All revved up with nowhere to go
If there is one international news event that has resonated locally this week, it has to be Sunday's 14-car pile-up in southern Japan, which included eight Ferraris and a Lamborghini Diablo. Perhaps only Hong Kong shares with Japan such a concentration of super-fast luxury cars and the boy racers who drive them.
Local sports-car owners will be thinking: 'There but for the grace of God ...' The rest of us, meanwhile, are left to suppress a snigger or two as we wait for the bus.
Certainly, the Yamaguchi prefecture traffic police chief sided with the masses as he surveyed the US$4 million wreckage that, mercifully, included no life-threatening injuries. Unusually eloquent for a traffic officer, Mitsuyoshi Isejima described the drivers as 'a gathering of narcissists'.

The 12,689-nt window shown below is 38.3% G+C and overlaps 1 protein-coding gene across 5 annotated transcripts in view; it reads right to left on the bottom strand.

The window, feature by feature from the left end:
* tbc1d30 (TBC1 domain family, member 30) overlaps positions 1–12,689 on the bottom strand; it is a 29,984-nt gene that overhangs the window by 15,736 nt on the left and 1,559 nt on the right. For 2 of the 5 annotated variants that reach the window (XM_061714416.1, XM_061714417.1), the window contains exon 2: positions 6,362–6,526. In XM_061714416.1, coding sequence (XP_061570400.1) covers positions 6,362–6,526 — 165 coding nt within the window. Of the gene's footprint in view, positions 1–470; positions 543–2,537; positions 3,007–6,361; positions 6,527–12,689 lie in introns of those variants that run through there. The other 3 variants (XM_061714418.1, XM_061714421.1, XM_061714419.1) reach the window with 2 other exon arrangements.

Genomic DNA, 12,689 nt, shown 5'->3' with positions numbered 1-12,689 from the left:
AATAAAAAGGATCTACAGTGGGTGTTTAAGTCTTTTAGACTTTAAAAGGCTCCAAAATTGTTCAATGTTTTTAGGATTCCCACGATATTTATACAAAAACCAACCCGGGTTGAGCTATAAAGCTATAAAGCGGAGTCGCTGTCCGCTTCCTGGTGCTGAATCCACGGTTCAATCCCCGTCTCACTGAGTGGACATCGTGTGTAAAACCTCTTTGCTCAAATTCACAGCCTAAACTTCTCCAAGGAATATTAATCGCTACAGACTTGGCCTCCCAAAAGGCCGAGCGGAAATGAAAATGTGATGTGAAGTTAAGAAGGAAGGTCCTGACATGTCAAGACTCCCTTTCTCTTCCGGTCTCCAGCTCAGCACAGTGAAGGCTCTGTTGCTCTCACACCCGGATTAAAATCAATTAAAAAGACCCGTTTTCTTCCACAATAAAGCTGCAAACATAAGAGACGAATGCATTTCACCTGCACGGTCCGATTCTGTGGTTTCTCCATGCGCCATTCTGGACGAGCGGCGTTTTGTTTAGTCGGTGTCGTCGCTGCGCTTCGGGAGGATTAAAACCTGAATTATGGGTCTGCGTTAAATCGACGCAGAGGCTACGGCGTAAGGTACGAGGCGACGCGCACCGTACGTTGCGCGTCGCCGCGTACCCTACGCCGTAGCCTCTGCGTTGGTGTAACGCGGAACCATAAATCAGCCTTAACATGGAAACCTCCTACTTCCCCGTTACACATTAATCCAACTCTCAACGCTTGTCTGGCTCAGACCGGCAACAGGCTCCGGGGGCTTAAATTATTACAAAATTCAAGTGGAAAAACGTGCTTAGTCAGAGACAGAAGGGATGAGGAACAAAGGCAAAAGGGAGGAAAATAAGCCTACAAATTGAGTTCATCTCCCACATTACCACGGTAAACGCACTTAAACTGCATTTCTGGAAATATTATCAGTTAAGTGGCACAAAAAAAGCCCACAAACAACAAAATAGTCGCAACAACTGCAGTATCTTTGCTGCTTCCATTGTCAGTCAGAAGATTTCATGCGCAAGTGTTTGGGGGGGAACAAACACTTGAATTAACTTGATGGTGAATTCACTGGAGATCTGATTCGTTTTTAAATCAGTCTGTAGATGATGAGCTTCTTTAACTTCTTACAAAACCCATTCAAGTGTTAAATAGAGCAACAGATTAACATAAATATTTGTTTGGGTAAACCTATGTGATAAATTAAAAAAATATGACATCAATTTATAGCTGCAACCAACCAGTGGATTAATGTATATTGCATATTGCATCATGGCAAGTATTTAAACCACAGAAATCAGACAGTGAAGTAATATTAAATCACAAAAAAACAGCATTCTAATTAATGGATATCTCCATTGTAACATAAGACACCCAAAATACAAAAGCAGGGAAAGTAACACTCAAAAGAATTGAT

The sight of such cars flitting in and out of slower traffic on the Island Eastern Corridor and other highways is all too common in Hong Kong as the often-young male drivers feel the need for speed, whatever the situation.
Then there are the groups who gather in the wee small hours of the morning to fly along more torturous routes, such as the road to Shek O.
Unlike parts of Europe, Hong Kong's tight and congested roads necessarily have relatively low speed limits. And unlike many other places, Hong Kong does not have the space for private tracks that allow owners of fast cars to drive their prized possessions to their full potential in relative safety. One can only imagine, then, the sense of impotence that comes with owning a car capable of exceeding 300km/h when confronted with rush-hour traffic on Queen's Road Central.
Undoubtedly, there is a sense of pride, too, in possessing an example of the heights of automotive excellence. Yet, if there is any lesson from Sunday's pile-up, it is that not even the owners of the world's finest and fastest cars are immune from the reality of the two-second rule of safe driving.